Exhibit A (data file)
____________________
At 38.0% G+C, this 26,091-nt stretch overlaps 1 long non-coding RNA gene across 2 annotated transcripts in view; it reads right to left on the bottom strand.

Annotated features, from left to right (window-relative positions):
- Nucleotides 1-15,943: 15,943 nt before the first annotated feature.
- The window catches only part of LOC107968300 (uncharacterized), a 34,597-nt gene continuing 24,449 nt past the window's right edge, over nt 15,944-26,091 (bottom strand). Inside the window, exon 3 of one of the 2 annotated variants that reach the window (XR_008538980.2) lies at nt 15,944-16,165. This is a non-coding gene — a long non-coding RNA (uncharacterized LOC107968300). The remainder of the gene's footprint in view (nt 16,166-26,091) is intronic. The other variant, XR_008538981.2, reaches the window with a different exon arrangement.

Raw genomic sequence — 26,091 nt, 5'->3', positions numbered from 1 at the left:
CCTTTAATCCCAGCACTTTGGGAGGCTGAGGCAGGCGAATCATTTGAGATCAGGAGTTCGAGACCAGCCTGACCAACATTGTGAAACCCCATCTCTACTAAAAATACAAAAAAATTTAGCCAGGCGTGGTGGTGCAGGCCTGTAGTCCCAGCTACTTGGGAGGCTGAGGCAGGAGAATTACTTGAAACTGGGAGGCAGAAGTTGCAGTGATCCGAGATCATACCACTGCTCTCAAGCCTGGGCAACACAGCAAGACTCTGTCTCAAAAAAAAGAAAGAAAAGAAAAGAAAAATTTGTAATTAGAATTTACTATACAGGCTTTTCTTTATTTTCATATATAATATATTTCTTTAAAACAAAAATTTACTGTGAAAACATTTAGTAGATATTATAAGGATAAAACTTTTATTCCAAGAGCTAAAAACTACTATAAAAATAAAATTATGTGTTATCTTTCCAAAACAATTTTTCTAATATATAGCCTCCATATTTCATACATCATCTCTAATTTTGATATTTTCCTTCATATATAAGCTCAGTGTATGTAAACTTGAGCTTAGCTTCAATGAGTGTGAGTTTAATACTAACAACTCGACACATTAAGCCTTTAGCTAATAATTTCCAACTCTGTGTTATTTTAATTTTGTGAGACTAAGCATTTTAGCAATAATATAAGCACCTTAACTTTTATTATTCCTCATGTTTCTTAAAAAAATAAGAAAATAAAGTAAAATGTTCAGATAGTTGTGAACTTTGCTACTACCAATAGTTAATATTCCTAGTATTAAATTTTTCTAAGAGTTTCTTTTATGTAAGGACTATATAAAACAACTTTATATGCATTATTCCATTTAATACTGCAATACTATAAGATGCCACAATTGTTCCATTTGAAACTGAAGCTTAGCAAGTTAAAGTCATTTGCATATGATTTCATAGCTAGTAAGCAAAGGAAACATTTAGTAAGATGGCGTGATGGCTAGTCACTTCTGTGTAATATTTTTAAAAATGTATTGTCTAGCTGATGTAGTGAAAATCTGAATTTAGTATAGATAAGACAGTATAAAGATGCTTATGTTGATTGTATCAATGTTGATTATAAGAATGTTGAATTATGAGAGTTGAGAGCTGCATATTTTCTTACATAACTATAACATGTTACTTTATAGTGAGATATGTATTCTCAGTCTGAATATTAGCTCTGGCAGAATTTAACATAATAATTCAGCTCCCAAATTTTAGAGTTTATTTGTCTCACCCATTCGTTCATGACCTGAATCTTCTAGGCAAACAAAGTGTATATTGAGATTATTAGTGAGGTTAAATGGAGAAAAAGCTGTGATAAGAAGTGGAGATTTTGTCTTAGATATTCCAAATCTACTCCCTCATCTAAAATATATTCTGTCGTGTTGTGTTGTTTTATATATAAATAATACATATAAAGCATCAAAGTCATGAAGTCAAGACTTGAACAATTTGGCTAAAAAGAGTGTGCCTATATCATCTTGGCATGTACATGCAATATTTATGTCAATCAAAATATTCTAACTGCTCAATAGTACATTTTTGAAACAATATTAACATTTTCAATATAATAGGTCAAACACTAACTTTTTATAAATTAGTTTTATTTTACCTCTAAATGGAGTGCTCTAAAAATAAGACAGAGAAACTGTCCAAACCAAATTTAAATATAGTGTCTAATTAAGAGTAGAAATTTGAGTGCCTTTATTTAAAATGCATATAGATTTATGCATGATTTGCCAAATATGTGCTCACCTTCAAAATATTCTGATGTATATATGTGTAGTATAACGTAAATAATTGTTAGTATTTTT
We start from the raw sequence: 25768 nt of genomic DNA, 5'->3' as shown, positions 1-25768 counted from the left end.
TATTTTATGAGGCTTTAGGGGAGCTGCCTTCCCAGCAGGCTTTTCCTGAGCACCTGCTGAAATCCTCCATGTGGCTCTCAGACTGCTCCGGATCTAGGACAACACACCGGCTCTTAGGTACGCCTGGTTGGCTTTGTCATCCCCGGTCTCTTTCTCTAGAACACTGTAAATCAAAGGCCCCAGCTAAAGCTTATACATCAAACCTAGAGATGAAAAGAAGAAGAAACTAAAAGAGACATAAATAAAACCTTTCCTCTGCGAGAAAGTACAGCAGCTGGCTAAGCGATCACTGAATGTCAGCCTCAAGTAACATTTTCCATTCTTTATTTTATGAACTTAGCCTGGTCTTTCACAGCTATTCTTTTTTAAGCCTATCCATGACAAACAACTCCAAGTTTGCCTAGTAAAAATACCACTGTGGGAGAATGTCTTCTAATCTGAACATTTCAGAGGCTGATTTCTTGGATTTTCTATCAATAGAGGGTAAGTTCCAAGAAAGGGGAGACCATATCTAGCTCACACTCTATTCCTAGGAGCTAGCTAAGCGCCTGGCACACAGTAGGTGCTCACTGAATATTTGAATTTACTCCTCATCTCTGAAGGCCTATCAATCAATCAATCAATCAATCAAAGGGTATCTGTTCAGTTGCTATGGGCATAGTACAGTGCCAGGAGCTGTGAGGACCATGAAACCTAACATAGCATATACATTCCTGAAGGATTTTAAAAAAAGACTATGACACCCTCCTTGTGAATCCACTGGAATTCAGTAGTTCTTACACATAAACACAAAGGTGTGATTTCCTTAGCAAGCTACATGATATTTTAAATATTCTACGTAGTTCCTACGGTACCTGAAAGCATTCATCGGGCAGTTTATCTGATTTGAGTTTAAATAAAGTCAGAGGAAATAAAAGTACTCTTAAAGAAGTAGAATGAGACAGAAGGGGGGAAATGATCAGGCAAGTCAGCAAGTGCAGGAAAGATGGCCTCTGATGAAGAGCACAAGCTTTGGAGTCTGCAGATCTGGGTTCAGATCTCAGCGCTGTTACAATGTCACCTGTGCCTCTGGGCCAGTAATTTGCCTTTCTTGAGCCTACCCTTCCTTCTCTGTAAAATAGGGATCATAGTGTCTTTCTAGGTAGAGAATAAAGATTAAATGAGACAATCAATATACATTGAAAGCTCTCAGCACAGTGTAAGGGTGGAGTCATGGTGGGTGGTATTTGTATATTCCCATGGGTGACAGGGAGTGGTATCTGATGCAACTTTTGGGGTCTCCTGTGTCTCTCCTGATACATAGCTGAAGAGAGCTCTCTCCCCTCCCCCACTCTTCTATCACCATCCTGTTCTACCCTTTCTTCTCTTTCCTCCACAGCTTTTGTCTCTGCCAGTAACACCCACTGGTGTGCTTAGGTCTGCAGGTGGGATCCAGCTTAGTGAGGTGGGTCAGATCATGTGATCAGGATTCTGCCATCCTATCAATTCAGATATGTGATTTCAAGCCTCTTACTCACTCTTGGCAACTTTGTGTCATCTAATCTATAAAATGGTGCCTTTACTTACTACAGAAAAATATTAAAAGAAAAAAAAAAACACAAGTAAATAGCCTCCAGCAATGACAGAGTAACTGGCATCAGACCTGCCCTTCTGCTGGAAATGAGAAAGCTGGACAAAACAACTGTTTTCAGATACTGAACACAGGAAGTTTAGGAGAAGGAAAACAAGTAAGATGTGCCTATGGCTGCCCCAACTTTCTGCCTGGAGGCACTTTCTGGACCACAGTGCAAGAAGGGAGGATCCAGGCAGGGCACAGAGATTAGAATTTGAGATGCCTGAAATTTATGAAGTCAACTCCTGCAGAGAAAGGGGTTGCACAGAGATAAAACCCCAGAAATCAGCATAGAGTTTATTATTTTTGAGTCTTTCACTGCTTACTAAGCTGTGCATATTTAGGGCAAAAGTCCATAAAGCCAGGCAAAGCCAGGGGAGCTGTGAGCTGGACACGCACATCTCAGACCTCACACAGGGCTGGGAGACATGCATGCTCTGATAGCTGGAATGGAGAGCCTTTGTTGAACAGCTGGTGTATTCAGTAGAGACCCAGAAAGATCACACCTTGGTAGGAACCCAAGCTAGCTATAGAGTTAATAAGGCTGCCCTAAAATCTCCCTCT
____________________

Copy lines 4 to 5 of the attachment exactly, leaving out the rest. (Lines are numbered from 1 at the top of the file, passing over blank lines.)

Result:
- The window catches only part of LOC107968300 (uncharacterized), a 34,597-nt gene continuing 24,449 nt past the window's right edge, over nt 15,944-26,091 (bottom strand). Inside the window, exon 3 of one of the 2 annotated variants that reach the window (XR_008538980.2) lies at nt 15,944-16,165. This is a non-coding gene — a long non-coding RNA (uncharacterized LOC107968300). The remainder of the gene's footprint in view (nt 16,166-26,091) is intronic. The other variant, XR_008538981.2, reaches the window with a different exon arrangement.

Raw genomic sequence — 26,091 nt, 5'->3', positions numbered from 1 at the left: